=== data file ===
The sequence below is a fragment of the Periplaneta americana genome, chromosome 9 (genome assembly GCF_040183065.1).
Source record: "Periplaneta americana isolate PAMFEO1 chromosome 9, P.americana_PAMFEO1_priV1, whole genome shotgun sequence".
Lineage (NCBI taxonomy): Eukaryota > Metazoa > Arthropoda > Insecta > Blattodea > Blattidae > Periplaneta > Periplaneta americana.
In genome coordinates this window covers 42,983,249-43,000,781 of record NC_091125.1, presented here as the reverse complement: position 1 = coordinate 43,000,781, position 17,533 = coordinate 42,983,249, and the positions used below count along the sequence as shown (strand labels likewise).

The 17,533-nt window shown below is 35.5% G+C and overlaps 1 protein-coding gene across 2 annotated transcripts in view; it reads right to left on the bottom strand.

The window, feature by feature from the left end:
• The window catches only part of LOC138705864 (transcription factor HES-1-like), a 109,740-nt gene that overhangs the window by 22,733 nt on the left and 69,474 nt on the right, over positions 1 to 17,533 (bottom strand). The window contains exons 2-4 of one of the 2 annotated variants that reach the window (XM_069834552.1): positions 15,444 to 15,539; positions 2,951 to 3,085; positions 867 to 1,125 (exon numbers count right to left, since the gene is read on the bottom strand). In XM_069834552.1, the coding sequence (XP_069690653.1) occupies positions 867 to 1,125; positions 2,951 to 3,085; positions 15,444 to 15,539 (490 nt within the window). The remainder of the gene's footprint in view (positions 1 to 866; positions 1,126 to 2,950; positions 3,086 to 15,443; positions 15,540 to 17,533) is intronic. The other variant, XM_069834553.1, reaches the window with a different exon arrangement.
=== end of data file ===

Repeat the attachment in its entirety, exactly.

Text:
The sequence below is a fragment of the Periplaneta americana genome, chromosome 9 (genome assembly GCF_040183065.1).
Source record: "Periplaneta americana isolate PAMFEO1 chromosome 9, P.americana_PAMFEO1_priV1, whole genome shotgun sequence".
Lineage (NCBI taxonomy): Eukaryota > Metazoa > Arthropoda > Insecta > Blattodea > Blattidae > Periplaneta > Periplaneta americana.
In genome coordinates this window covers 42,983,249-43,000,781 of record NC_091125.1, presented here as the reverse complement: position 1 = coordinate 43,000,781, position 17,533 = coordinate 42,983,249, and the positions used below count along the sequence as shown (strand labels likewise).

The 17,533-nt window shown below is 35.5% G+C and overlaps 1 protein-coding gene across 2 annotated transcripts in view; it reads right to left on the bottom strand.

The window, feature by feature from the left end:
• The window catches only part of LOC138705864 (transcription factor HES-1-like), a 109,740-nt gene that overhangs the window by 22,733 nt on the left and 69,474 nt on the right, over positions 1 to 17,533 (bottom strand). The window contains exons 2-4 of one of the 2 annotated variants that reach the window (XM_069834552.1): positions 15,444 to 15,539; positions 2,951 to 3,085; positions 867 to 1,125 (exon numbers count right to left, since the gene is read on the bottom strand). In XM_069834552.1, the coding sequence (XP_069690653.1) occupies positions 867 to 1,125; positions 2,951 to 3,085; positions 15,444 to 15,539 (490 nt within the window). The remainder of the gene's footprint in view (positions 1 to 866; positions 1,126 to 2,950; positions 3,086 to 15,443; positions 15,540 to 17,533) is intronic. The other variant, XM_069834553.1, reaches the window with a different exon arrangement.